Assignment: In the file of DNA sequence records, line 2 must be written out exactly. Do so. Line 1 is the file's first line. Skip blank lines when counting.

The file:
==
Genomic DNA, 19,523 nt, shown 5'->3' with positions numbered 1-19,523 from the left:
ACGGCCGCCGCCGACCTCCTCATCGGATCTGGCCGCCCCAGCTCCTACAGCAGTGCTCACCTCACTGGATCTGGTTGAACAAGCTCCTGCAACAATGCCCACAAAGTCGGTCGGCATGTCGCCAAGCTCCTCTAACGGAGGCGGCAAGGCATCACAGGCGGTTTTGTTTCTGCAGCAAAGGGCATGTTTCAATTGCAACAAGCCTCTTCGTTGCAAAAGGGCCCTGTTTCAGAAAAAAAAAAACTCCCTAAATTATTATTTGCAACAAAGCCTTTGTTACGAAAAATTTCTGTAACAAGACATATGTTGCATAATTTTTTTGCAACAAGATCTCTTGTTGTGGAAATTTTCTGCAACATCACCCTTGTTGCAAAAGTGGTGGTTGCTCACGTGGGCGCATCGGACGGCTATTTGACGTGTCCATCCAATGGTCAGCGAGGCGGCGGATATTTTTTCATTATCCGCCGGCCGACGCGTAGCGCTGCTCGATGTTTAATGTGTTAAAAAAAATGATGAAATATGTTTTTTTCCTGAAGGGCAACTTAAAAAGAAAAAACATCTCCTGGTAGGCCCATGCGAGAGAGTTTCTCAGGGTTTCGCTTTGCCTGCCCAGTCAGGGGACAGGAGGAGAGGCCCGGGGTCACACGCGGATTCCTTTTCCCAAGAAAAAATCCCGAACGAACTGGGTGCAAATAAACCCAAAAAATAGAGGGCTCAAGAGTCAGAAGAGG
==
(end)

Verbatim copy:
ACGGCCGCCGCCGACCTCCTCATCGGATCTGGCCGCCCCAGCTCCTACAGCAGTGCTCACCTCACTGGATCTGGTTGAACAAGCTCCTGCAACAATGCCCACAAAGTCGGTCGGCATGTCGCCAAGCTCCTCTAACGGAGGCGGCAAGGCATCACAGGCGGTTTTGTTTCTGCAGCAAAGGGCATGTTTCAATTGCAACAAGCCTCTTCGTTGCAAAAGGGCCCTGTTTCAGAAAAAAAAAAACTCCCTAAATTATTATTTGCAACAAAGCCTTTGTTACGAAAAATTTCTGTAACAAGACATATGTTGCATAATTTTTTTGCAACAAGATCTCTTGTTGTGGAAATTTTCTGCAACATCACCCTTGTTGCAAAAGTGGTGGTTGCTCACGTGGGCGCATCGGACGGCTATTTGACGTGTCCATCCAATGGTCAGCGAGGCGGCGGATATTTTTTCATTATCCGCCGGCCGACGCGTAGCGCTGCTCGATGTTTAATGTGTTAAAAAAAATGATGAAATATGTTTTTTTCCTGAAGGGCAACTTAAAAAGAAAAAACATCTCCTGGTAGGCCCATGCGAGAGAGTTTCTCAGGGTTTCGCTTTGCCTGCCCAGTCAGGGGACAGGAGGAGAGGCCCGGGGTCACACGCGGATTCCTTTTCCCAAGAAAAAATCCCGAACGAACTGGGTGCAAATAAACCCAAAAAATAGAGGGCTCAAGAGTCAGAAGAGG